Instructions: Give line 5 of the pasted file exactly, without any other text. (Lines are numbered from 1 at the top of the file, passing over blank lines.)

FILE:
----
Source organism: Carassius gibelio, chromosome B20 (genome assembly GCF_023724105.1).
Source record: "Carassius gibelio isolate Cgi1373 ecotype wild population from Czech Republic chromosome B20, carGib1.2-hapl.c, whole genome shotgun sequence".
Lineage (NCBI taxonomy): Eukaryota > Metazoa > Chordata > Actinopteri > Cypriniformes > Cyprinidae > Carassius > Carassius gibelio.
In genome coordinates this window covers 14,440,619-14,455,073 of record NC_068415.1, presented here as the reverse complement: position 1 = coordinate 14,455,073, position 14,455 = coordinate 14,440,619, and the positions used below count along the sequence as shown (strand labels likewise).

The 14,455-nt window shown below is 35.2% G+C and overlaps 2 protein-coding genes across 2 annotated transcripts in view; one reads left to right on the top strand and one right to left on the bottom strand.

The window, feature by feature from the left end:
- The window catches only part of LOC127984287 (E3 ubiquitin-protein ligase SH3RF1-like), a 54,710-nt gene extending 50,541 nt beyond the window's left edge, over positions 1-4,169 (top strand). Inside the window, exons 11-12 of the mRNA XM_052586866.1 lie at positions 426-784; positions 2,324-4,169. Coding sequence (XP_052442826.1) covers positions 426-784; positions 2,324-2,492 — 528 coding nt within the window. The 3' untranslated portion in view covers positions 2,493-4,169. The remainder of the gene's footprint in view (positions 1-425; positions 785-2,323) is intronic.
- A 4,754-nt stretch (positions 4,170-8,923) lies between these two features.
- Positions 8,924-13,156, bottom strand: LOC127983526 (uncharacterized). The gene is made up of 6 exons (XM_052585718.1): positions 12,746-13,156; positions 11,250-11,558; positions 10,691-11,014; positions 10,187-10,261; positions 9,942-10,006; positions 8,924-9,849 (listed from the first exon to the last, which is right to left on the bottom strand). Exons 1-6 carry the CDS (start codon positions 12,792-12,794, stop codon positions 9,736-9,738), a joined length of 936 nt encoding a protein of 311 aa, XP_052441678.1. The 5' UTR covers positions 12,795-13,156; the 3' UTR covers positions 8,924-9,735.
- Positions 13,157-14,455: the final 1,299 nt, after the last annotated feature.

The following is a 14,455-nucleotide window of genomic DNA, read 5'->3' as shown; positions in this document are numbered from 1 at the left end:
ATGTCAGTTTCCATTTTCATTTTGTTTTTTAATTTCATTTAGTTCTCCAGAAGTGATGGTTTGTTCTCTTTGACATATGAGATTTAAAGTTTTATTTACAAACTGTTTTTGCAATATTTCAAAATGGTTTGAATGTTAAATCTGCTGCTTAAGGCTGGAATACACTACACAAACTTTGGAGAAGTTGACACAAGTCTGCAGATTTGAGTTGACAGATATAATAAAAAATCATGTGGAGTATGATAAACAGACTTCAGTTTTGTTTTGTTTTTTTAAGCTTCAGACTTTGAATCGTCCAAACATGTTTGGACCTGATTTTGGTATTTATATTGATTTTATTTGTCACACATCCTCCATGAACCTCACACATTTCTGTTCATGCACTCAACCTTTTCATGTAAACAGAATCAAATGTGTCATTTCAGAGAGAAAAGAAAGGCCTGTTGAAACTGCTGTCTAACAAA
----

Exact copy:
The 14,455-nt window shown below is 35.2% G+C and overlaps 2 protein-coding genes across 2 annotated transcripts in view; one reads left to right on the top strand and one right to left on the bottom strand.